Series: Penny (Penny and Her Marble, Penny and Her Song)


Gram has sent Penny a doll. Penny loves her new doll, but struggles to figure out her new doll’s name.

Penny is great little character (true confessions: I have a stuffed Penny that I love to pieces), and I’m fearful that we may have seen the end of her since Penny and Her Marble was published nearly two years ago.

What works so wonderfully in the Penny series, in my opinion, are Henkes’s illustrations. His mice are so expressive that I even detect a hint of a side-eye from Mama when talk about her favorite weed. (Spoiler alert: Mama does not have a favorite weed.) It’s such a great asset to aide comprehension since the word difficulty is higher.

The book is told in three chapters which makes it more than manageable for a reader to do a chapter a night, or would even work as a family read-aloud. Definitely a recommended purchase for all libraries; please write/publish more Penny books!

Brand: I Can Read!


The “I Can Read” brand began in 1957 with the publication of Else Holmelund Minarik’s Little Bear. For over fifty years, the “I Can Read” brand has published favorite friends and series from Amelia Bedelia to Pete the Cat.

Kathleen T. Horning writes in From Cover to Cover: Evaluating and Reviewing Children’s Books:

While Seuss set the standard for excellence in writing, the “I Can Read” series set the standard for form. Recognizing that children learning to read are anxious to feel like “big kids,” Harper designed the books in their beginning reader series to look like skinny chapter books rather than picture book.


“I Can Read” brand has six levels. The newest level — My VERY First — was created in 2014.

  • My VERY First — Basic features of print and reading, short and simple sentences, and full-color stories for children at the very first stages of learning to read.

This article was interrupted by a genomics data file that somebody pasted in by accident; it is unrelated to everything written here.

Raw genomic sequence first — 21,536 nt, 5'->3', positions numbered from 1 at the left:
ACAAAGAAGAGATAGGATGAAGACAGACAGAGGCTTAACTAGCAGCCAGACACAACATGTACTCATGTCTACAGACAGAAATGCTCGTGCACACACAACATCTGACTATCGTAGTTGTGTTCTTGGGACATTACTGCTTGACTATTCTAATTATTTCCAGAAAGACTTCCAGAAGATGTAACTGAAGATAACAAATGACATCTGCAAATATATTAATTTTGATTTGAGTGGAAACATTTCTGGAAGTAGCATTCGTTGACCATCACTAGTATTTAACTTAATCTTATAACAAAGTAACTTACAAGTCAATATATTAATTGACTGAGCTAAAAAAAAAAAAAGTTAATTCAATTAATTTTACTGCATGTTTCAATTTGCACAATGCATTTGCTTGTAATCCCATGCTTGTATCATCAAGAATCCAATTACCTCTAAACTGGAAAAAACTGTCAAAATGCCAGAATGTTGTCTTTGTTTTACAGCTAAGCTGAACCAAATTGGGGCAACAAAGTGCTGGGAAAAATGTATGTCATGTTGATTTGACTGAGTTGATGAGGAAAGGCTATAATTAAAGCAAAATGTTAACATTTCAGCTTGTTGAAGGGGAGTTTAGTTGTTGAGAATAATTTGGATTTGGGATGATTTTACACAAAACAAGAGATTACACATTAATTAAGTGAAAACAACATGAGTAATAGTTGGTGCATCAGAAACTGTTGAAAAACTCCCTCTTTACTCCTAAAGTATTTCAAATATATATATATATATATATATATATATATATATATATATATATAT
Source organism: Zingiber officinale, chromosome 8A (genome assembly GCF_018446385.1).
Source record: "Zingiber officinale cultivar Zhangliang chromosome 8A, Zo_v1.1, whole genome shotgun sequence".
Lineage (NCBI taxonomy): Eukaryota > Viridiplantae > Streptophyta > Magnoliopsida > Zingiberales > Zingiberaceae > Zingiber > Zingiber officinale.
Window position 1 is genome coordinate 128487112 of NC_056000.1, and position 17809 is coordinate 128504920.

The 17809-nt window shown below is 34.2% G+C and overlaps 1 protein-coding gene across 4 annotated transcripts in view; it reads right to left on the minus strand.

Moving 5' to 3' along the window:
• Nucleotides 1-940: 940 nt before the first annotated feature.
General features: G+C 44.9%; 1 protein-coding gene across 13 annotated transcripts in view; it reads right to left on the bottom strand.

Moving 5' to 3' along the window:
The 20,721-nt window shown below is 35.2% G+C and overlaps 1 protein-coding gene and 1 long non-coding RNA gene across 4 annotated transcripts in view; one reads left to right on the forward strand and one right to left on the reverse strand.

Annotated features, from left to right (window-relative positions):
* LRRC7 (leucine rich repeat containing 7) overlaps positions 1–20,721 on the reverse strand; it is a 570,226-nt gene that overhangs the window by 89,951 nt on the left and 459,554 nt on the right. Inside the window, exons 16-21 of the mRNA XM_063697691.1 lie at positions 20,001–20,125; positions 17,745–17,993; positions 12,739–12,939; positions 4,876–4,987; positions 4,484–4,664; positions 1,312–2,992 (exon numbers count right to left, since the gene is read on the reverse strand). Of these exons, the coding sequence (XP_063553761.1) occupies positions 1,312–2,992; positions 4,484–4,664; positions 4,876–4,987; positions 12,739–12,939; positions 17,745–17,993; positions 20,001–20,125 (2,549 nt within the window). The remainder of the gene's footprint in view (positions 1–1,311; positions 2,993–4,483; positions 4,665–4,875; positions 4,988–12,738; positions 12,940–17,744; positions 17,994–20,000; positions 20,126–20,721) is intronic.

• Shared My First Reading — Basic language, word repetition, and whimsical illustrations, ideal for sharing with your emergent reader.
  • Level 1 Beginning Reading — Short sentences, familiar words, and simple concepts for children eager to read on their own.
  • Level 2 Reading With Help — Engaging stories, longer sentences, and language play for developing readers who still need some help.
  • Level 3 Reading Alone — Complex plots, challenging vocabulary, and high-interest topics for the independent reader.
  • Level 4 Advanced Reading — Short paragraphs, chapters, and exciting themes for the perfect bridge to chapter books.

I’m a crazy statistics person, so I went through the Lexile and Accelerated Reader websites to give you an idea of how these programs [that I don’t necessarily agree with][1] compare to the “I Can Read” levels.[2]

Shared My First Reading:
Biscuit series had a 162L and 0.95AR average.
Pete the Cat series had a 192L and 1.4AR average.

Level 1 Beginning Reading:
Fancy Nancy series had a 315L and a 2.03AR average.
Splat the Cat series had a 398L and a 2.1AR average. [3]

Level 2 Reading With Help:
Amelia Bedelia series had a 364L and a 2.44AR average.